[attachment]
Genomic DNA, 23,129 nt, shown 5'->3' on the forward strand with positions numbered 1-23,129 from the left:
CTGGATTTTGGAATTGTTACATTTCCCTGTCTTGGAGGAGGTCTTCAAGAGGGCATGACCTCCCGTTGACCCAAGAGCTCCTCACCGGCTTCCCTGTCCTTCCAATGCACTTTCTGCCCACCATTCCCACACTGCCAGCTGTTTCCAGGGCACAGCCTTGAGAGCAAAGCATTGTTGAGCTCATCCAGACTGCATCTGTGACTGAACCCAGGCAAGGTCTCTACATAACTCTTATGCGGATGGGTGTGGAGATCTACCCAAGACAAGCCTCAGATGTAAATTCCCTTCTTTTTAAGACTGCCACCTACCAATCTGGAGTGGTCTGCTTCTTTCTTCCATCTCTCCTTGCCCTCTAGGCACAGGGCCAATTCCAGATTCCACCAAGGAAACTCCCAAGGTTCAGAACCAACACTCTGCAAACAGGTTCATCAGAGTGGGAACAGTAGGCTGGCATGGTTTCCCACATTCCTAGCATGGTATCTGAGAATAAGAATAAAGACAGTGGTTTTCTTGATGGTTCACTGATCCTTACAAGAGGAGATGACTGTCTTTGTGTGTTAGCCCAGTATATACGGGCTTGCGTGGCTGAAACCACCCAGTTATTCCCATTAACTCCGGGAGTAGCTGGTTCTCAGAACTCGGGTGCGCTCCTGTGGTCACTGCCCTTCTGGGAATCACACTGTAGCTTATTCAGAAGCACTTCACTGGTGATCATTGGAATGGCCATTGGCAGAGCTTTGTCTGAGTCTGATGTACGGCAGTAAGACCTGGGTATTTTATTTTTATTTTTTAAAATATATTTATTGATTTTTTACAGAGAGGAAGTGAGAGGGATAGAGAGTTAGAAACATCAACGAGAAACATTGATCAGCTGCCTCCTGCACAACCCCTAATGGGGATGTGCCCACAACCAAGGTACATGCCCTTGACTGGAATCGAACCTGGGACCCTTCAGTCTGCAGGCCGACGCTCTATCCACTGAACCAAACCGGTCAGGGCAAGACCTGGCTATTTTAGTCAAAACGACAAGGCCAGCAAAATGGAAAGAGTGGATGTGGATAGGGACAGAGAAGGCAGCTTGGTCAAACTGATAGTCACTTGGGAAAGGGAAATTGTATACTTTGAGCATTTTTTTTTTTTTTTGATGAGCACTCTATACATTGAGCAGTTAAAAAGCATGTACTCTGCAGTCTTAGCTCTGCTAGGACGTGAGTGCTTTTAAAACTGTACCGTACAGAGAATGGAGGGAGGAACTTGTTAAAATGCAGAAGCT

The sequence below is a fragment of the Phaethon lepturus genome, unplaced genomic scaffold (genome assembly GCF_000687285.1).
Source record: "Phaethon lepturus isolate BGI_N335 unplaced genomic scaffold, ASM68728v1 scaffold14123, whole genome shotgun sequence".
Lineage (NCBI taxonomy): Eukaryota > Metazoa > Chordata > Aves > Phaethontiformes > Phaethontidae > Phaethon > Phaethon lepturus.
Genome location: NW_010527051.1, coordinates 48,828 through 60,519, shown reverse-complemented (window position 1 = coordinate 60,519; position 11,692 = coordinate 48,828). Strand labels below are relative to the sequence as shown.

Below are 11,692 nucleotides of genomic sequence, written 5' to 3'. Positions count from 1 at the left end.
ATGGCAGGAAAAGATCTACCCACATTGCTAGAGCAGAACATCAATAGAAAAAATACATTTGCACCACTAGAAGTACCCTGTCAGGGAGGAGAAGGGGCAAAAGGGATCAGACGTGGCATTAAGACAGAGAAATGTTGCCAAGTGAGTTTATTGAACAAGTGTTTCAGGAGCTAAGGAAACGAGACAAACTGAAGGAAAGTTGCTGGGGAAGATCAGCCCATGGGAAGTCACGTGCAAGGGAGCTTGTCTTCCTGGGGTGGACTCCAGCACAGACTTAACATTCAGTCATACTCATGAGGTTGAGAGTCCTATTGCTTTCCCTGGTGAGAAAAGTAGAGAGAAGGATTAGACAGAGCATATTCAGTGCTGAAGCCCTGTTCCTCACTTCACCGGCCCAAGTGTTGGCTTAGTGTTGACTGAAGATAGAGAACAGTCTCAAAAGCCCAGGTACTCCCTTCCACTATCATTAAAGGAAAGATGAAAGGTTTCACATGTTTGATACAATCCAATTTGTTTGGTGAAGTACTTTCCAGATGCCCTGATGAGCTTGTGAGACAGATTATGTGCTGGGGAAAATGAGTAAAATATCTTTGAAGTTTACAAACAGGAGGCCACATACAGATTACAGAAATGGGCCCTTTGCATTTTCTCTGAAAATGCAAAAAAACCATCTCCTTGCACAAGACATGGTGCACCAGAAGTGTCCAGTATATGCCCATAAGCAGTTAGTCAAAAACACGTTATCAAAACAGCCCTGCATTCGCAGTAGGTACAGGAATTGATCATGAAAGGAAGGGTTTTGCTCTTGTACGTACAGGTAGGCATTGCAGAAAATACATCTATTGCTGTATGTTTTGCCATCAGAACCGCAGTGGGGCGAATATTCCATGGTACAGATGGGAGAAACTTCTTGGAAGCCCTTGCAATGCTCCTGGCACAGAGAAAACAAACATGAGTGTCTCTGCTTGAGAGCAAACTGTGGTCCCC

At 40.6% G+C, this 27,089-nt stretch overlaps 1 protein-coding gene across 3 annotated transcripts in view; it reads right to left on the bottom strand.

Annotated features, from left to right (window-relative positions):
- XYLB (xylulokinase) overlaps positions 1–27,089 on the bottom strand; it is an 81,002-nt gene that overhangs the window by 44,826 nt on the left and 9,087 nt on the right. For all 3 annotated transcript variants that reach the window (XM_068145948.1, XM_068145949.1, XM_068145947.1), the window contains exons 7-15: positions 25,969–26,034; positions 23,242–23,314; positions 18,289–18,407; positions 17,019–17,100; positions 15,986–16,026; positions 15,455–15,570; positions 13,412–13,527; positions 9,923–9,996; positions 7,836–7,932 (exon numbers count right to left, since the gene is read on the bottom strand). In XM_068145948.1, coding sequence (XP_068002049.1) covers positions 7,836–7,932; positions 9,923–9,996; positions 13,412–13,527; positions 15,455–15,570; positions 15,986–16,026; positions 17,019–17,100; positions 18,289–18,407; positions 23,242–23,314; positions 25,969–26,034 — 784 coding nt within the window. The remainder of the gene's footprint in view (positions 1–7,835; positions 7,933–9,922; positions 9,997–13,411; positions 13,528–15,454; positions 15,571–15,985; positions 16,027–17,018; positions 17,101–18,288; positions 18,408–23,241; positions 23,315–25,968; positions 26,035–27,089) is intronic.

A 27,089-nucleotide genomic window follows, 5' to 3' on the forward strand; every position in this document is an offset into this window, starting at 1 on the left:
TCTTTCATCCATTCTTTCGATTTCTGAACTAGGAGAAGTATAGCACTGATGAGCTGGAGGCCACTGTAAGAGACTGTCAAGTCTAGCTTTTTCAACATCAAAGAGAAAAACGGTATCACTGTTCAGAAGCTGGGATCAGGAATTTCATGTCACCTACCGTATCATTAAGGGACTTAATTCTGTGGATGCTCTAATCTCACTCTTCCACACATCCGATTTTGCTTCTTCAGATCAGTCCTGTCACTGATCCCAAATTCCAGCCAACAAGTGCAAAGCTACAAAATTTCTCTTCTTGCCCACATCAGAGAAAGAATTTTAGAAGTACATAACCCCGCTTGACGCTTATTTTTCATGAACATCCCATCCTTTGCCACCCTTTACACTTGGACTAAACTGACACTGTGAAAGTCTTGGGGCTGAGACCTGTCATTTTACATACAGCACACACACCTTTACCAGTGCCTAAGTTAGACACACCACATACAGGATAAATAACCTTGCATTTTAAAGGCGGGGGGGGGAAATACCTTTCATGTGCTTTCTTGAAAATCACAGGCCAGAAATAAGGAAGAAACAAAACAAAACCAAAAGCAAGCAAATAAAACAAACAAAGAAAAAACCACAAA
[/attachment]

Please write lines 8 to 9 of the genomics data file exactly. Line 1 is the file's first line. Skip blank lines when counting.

ATGGCAGGAAAAGATCTACCCACATTGCTAGAGCAGAACATCAATAGAAAAAATACATTTGCACCACTAGAAGTACCCTGTCAGGGAGGAGAAGGGGCAAAAGGGATCAGACGTGGCATTAAGACAGAGAAATGTTGCCAAGTGAGTTTATTGAACAAGTGTTTCAGGAGCTAAGGAAACGAGACAAACTGAAGGAAAGTTGCTGGGGAAGATCAGCCCATGGGAAGTCACGTGCAAGGGAGCTTGTCTTCCTGGGGTGGACTCCAGCACAGACTTAACATTCAGTCATACTCATGAGGTTGAGAGTCCTATTGCTTTCCCTGGTGAGAAAAGTAGAGAGAAGGATTAGACAGAGCATATTCAGTGCTGAAGCCCTGTTCCTCACTTCACCGGCCCAAGTGTTGGCTTAGTGTTGACTGAAGATAGAGAACAGTCTCAAAAGCCCAGGTACTCCCTTCCACTATCATTAAAGGAAAGATGAAAGGTTTCACATGTTTGATACAATCCAATTTGTTTGGTGAAGTACTTTCCAGATGCCCTGATGAGCTTGTGAGACAGATTATGTGCTGGGGAAAATGAGTAAAATATCTTTGAAGTTTACAAACAGGAGGCCACATACAGATTACAGAAATGGGCCCTTTGCATTTTCTCTGAAAATGCAAAAAAACCATCTCCTTGCACAAGACATGGTGCACCAGAAGTGTCCAGTATATGCCCATAAGCAGTTAGTCAAAAACACGTTATCAAAACAGCCCTGCATTCGCAGTAGGTACAGGAATTGATCATGAAAGGAAGGGTTTTGCTCTTGTACGTACAGGTAGGCATTGCAGAAAATACATCTATTGCTGTATGTTTTGCCATCAGAACCGCAGTGGGGCGAATATTCCATGGTACAGATGGGAGAAACTTCTTGGAAGCCCTTGCAATGCTCCTGGCACAGAGAAAACAAACATGAGTGTCTCTGCTTGAGAGCAAACTGTGGTCCCC

At 40.6% G+C, this 27,089-nt stretch overlaps 1 protein-coding gene across 3 annotated transcripts in view; it reads right to left on the bottom strand.